In our Bombay Sapphire gin review we find a gin that’s like a welcome old friend coming to stay (wearing a very nice coat that you’d like to own).
This may sound like an odd statement but, in our minds, we’ve always paired Bombay Sapphire Gin and Gordon’s Gin together. It’s a bit like Coca-Cola and Pepsi in that regard. For those of us of a certain vintage in the UK, if Gordon’s was the first gin you tried (like Coca-Cola was the first cola we all drank), then Bombay Sapphire was the second (like Pepsi). Bombay Sapphire was the young pretender in the cool light blue bottle.
We’ve already revisited Gordon’s Gin for a recent review, but how does Bombay Sapphire fare in this new world of explosive gin growth?
Bombay Sapphire Gin review
Unusually (almost uniquely), Bombay Sapphire still uses Carterhead stills in its distillation process. In fact, they have four stills at work: Tom and Mary (their original, refurbished, stills from the 1830s); and Victoria and Henry (two much newer additions). Victoria is named after Queen Victoria, who features on the bottle. Queen Victoria is the second longest-reigning monarch of the United Kingdom (beaten only by the current monarch, Elizabeth II).
Bombay Sapphire uses vapour distillation. As the name suggests, this distillation method sees vapour from the spirt pass through copper baskets of botanicals. It therefore picks up the fragrance from them on the way through them, rather than the process you see in many gins (which has the botanicals boiled with the spirit). It’s bottled at 40% ABV.
Speaking of botanicals, we have ten hard at work in Bombay Sapphire. Alongside the juniper, these range from grains of paradise (part of the ginger family, and quite like cardamom), cubeb berries and cassia bark, through to almonds, orris root, liquorice and lemon peel. The recipe actually dates back to 1761.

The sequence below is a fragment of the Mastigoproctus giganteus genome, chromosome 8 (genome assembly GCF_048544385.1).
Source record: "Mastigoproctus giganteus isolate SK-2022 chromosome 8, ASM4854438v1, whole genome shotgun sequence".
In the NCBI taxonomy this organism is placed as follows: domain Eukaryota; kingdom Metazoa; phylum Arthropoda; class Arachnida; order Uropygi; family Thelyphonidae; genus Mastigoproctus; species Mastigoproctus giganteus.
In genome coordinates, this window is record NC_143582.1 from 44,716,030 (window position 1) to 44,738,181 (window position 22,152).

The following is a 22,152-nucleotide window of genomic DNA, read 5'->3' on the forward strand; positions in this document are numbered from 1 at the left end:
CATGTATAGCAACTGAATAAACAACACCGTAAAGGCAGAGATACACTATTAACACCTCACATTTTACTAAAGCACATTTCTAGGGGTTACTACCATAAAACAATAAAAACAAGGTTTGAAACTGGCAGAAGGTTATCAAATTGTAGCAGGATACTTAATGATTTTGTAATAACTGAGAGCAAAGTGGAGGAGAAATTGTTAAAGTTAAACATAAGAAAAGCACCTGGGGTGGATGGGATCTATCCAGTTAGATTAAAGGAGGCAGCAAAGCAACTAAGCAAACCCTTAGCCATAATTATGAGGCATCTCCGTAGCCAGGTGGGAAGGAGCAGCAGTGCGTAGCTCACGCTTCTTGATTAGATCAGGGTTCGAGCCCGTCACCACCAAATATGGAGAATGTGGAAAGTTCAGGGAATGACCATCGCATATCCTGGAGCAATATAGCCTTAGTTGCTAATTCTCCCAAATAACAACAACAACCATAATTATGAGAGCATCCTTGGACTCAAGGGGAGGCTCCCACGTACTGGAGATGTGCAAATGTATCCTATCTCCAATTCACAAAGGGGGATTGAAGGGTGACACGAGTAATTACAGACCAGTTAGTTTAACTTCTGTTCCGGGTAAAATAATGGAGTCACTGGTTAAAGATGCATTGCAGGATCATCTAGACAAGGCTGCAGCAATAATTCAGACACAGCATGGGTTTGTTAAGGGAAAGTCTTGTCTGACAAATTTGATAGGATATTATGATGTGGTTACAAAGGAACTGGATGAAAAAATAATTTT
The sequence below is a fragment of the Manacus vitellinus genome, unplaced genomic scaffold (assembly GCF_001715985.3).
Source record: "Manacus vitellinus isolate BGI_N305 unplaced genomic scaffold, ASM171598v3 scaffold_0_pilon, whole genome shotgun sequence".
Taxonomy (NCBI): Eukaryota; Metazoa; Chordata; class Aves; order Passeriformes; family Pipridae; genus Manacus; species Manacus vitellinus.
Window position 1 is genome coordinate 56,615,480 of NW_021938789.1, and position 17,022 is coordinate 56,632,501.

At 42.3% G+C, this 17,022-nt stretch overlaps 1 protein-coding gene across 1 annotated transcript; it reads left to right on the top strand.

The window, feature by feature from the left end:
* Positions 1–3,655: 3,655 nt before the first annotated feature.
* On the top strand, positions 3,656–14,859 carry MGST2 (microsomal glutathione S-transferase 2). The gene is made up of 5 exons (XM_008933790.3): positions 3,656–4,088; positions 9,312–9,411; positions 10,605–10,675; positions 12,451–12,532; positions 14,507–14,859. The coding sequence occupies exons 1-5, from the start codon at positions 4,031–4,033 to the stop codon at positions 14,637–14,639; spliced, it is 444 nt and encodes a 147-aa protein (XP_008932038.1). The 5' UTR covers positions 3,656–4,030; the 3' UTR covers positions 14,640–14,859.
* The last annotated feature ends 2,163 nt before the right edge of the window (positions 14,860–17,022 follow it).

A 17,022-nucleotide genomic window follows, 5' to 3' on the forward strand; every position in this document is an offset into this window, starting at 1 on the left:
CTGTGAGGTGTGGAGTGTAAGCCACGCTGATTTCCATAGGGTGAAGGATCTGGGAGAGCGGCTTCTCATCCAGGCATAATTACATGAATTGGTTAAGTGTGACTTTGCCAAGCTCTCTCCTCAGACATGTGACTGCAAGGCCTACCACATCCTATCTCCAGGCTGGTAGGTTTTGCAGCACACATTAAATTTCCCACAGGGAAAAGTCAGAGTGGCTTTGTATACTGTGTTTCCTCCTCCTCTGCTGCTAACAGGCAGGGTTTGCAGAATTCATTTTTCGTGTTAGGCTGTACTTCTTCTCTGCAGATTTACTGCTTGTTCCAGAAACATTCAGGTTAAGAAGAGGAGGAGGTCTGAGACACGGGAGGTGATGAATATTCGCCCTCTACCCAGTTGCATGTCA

To taste, we found that it was the juniper and lemon/citrus that showed themselves first. There is a slightly peppery tone there too though (likely those grains of paradise are helping with that). The taste is extremely well balanced though. It’s also a testament to the craft of these Hampshire distillers that they are able to create and balance such a popular and consistent product using vapour distillation.
It’s possibly the ‘romance’ of the vapour distillation, but we were struck – having not tried Bombay Sapphire for some time – how nicely perfumed this gin is.
How to serve Bombay Sapphire
As a smooth and balanced gin, you can serve Bombay Sapphire in many ways. However, you simply can’t beat a gin and tonic. Our guide to making the perfect gin and tonic is the way to go here (in our humble opinion). Lemon or lime as a garnish works well with the light citrus flavours, but it’s a gin that will forgive experimentation.
For all its delicacy, we weren’t as taken with Bombay Sapphire neat. Lovely nose to it, but we think it works better with a good quality Indian tonic. Elderflower tonic also worked well when we tried it.
In conclusion, we’re glad we came back to our ‘gin Pepsi’. Just as with Gordon’s, we really enjoyed rediscovering a quality gin. It’s a fantastic, smooth and versatile all-rounder that deserves its place in gin royalty. And despite this, it remains excellent value too.
Buy Bombay Sapphire UK
As you might expect from a blockbuster gin [as you can see from this article, Bombay Sapphire is still the second biggest gin in the UK], Bombay Sapphire is widely available.
Or buy Bombay Sapphire miniatures from Amazon (link below is to a set of 12 x 5cl bottles).
Always just double-check quantities before you purchase on any website – some are clear when you’re getting single or multiple bottles, others less so!
Buy Bombay Sapphire US
Bombay Sapphire is popular and widely available in the US too. You can get it delivered within one hour in many areas from Drizly via this link.
What do you think of the iconic Bombay Sapphire? Tell us in the comments below, or email us at firstname.lastname@example.org.